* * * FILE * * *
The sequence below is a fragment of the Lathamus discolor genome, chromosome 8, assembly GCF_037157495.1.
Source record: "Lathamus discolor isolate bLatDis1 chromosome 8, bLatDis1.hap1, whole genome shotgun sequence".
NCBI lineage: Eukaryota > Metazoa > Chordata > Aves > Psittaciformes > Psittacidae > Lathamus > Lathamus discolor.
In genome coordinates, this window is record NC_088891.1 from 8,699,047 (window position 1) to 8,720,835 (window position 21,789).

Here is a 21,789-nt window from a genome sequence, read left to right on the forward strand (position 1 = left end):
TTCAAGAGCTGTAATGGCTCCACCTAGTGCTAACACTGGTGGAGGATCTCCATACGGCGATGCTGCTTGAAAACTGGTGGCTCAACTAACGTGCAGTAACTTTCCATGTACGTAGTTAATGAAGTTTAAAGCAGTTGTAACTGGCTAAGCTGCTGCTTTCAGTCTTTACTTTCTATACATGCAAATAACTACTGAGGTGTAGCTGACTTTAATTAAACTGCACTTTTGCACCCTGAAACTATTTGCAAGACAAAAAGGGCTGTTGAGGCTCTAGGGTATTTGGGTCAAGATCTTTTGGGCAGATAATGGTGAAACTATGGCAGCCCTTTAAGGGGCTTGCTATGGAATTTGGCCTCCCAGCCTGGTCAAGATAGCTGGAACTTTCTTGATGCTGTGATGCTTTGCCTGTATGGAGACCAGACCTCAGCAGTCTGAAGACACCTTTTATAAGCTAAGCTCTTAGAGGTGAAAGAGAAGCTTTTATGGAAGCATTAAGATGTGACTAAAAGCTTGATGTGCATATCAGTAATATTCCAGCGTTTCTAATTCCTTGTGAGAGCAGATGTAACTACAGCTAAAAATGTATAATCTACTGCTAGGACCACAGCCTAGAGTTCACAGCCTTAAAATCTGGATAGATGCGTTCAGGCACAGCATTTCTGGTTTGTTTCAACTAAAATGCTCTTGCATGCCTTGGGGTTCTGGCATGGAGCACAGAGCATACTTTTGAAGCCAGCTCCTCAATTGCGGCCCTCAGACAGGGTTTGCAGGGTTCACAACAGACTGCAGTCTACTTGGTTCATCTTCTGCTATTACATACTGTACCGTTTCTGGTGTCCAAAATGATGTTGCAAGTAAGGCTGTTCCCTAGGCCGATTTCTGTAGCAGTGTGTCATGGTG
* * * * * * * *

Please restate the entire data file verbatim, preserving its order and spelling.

The sequence below is a fragment of the Lathamus discolor genome, chromosome 8, assembly GCF_037157495.1.
Source record: "Lathamus discolor isolate bLatDis1 chromosome 8, bLatDis1.hap1, whole genome shotgun sequence".
NCBI lineage: Eukaryota > Metazoa > Chordata > Aves > Psittaciformes > Psittacidae > Lathamus > Lathamus discolor.
In genome coordinates, this window is record NC_088891.1 from 8,699,047 (window position 1) to 8,720,835 (window position 21,789).

Here is a 21,789-nt window from a genome sequence, read left to right on the forward strand (position 1 = left end):
TTCAAGAGCTGTAATGGCTCCACCTAGTGCTAACACTGGTGGAGGATCTCCATACGGCGATGCTGCTTGAAAACTGGTGGCTCAACTAACGTGCAGTAACTTTCCATGTACGTAGTTAATGAAGTTTAAAGCAGTTGTAACTGGCTAAGCTGCTGCTTTCAGTCTTTACTTTCTATACATGCAAATAACTACTGAGGTGTAGCTGACTTTAATTAAACTGCACTTTTGCACCCTGAAACTATTTGCAAGACAAAAAGGGCTGTTGAGGCTCTAGGGTATTTGGGTCAAGATCTTTTGGGCAGATAATGGTGAAACTATGGCAGCCCTTTAAGGGGCTTGCTATGGAATTTGGCCTCCCAGCCTGGTCAAGATAGCTGGAACTTTCTTGATGCTGTGATGCTTTGCCTGTATGGAGACCAGACCTCAGCAGTCTGAAGACACCTTTTATAAGCTAAGCTCTTAGAGGTGAAAGAGAAGCTTTTATGGAAGCATTAAGATGTGACTAAAAGCTTGATGTGCATATCAGTAATATTCCAGCGTTTCTAATTCCTTGTGAGAGCAGATGTAACTACAGCTAAAAATGTATAATCTACTGCTAGGACCACAGCCTAGAGTTCACAGCCTTAAAATCTGGATAGATGCGTTCAGGCACAGCATTTCTGGTTTGTTTCAACTAAAATGCTCTTGCATGCCTTGGGGTTCTGGCATGGAGCACAGAGCATACTTTTGAAGCCAGCTCCTCAATTGCGGCCCTCAGACAGGGTTTGCAGGGTTCACAACAGACTGCAGTCTACTTGGTTCATCTTCTGCTATTACATACTGTACCGTTTCTGGTGTCCAAAATGATGTTGCAAGTAAGGCTGTTCCCTAGGCCGATTTCTGTAGCAGTGTGTCATGGTG